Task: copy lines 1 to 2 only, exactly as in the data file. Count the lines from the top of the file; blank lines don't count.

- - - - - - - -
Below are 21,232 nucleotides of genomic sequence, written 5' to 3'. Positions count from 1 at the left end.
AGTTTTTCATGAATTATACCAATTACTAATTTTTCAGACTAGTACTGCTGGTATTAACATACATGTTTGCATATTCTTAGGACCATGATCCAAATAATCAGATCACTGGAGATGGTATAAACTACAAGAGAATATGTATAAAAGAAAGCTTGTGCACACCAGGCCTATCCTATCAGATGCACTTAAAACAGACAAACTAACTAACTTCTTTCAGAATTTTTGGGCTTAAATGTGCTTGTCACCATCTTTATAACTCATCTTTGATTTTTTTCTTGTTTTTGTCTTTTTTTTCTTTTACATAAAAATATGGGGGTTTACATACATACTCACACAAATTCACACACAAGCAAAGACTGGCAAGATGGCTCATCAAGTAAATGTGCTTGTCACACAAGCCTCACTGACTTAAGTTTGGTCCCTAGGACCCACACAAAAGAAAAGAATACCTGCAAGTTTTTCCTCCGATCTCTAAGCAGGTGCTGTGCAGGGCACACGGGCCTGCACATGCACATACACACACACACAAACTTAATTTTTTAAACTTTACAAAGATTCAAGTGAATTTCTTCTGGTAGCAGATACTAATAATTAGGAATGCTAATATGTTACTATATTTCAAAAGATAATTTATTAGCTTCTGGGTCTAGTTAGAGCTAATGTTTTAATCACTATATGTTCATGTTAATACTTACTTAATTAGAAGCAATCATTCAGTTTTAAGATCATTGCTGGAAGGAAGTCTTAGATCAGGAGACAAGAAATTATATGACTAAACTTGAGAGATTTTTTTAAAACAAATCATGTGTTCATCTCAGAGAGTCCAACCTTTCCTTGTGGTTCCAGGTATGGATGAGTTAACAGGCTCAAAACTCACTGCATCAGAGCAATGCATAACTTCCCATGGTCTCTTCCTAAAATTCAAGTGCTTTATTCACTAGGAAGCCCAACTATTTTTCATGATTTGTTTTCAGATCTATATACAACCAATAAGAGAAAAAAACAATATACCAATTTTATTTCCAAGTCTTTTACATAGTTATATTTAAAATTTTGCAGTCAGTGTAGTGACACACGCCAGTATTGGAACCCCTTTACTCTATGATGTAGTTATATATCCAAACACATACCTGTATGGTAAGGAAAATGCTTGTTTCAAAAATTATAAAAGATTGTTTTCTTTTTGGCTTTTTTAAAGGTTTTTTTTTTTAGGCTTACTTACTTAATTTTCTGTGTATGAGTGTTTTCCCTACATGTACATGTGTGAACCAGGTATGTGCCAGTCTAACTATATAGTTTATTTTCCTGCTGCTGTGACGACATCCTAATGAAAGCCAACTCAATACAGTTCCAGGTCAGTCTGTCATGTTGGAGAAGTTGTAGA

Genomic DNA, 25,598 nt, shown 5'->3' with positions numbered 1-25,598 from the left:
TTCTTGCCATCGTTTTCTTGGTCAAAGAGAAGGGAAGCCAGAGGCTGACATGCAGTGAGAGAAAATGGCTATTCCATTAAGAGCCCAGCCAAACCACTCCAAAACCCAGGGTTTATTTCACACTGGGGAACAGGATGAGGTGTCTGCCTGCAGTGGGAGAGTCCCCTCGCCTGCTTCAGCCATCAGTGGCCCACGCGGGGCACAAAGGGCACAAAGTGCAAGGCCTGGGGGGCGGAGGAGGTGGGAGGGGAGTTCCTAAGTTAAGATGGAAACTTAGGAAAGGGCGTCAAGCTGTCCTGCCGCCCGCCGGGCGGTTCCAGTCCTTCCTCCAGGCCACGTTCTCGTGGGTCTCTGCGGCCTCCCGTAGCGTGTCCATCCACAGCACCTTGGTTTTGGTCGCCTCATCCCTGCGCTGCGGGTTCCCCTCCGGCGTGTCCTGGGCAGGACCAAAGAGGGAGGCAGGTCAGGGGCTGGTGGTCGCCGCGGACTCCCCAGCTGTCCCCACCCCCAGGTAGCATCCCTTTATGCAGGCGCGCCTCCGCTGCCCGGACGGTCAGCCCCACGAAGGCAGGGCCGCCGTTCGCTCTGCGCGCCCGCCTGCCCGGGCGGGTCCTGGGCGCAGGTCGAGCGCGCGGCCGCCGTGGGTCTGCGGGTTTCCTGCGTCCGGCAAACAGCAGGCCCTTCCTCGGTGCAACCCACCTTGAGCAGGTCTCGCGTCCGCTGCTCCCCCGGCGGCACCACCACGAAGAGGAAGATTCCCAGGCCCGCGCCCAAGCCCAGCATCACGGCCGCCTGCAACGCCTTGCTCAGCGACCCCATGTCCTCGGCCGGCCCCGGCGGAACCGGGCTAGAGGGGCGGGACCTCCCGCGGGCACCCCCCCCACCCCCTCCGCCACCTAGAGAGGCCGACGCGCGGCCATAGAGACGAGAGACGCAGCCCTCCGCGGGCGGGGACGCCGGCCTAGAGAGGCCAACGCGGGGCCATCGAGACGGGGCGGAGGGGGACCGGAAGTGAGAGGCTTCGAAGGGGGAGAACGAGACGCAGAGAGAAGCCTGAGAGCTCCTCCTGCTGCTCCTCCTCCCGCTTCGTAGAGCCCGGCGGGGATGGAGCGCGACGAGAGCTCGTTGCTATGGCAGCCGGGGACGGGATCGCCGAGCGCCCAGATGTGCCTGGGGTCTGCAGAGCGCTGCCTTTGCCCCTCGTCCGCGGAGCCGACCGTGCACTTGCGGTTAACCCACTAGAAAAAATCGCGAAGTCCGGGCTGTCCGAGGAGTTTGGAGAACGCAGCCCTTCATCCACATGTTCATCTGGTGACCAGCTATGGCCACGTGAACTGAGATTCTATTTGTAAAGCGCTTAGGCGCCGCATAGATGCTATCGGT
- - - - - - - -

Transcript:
Below are 21,232 nucleotides of genomic sequence, written 5' to 3'. Positions count from 1 at the left end.
AGTTTTTCATGAATTATACCAATTACTAATTTTTCAGACTAGTACTGCTGGTATTAACATACATGTTTGCATATTCTTAGGACCATGATCCAAATAATCAGATCACTGGAGATGGTATAAACTACAAGAGAATATGTATAAAAGAAAGCTTGTGCACACCAGGCCTATCCTATCAGATGCACTTAAAACAGACAAACTAACTAACTTCTTTCAGAATTTTTGGGCTTAAATGTGCTTGTCACCATCTTTATAACTCATCTTTGATTTTTTTCTTGTTTTTGTCTTTTTTTTCTTTTACATAAAAATATGGGGGTTTACATACATACTCACACAAATTCACACACAAGCAAAGACTGGCAAGATGGCTCATCAAGTAAATGTGCTTGTCACACAAGCCTCACTGACTTAAGTTTGGTCCCTAGGACCCACACAAAAGAAAAGAATACCTGCAAGTTTTTCCTCCGATCTCTAAGCAGGTGCTGTGCAGGGCACACGGGCCTGCACATGCACATACACACACACACAAACTTAATTTTTTAAACTTTACAAAGATTCAAGTGAATTTCTTCTGGTAGCAGATACTAATAATTAGGAATGCTAATATGTTACTATATTTCAAAAGATAATTTATTAGCTTCTGGGTCTAGTTAGAGCTAATGTTTTAATCACTATATGTTCATGTTAATACTTACTTAATTAGAAGCAATCATTCAGTTTTAAGATCATTGCTGGAAGGAAGTCTTAGATCAGGAGACAAGAAATTATATGACTAAACTTGAGAGATTTTTTTAAAACAAATCATGTGTTCATCTCAGAGAGTCCAACCTTTCCTTGTGGTTCCAGGTATGGATGAGTTAACAGGCTCAAAACTCACTGCATCAGAGCAATGCATAACTTCCCATGGTCTCTTCCTAAAATTCAAGTGCTTTATTCACTAGGAAGCCCAACTATTTTTCATGATTTGTTTTCAGATCTATATACAACCAATAAGAGAAAAAAACAATATACCAATTTTATTTCCAAGTCTTTTACATAGTTATATTTAAAATTTTGCAGTCAGTGTAGTGACACACGCCAGTATTGGAACCCCTTTACTCTATGATGTAGTTATATATCCAAACACATACCTGTATGGTAAGGAAAATGCTTGTTTCAAAAATTATAAAAGATTGTTTTCTTTTTGGCTTTTTTAAAGGTTTTTTTTTTTAGGCTTACTTACTTAATTTTCTGTGTATGAGTGTTTTCCCTACATGTACATGTGTGAACCAGGTATGTGCCAGTCTAACTATATAGTTTATTTTCCTGCTGCTGTGACGACATCCTAATGAAAGCCAACTCAATACAGTTCCAGGTCAGTCTGTCATGTTGGAGAAGTTGTAGA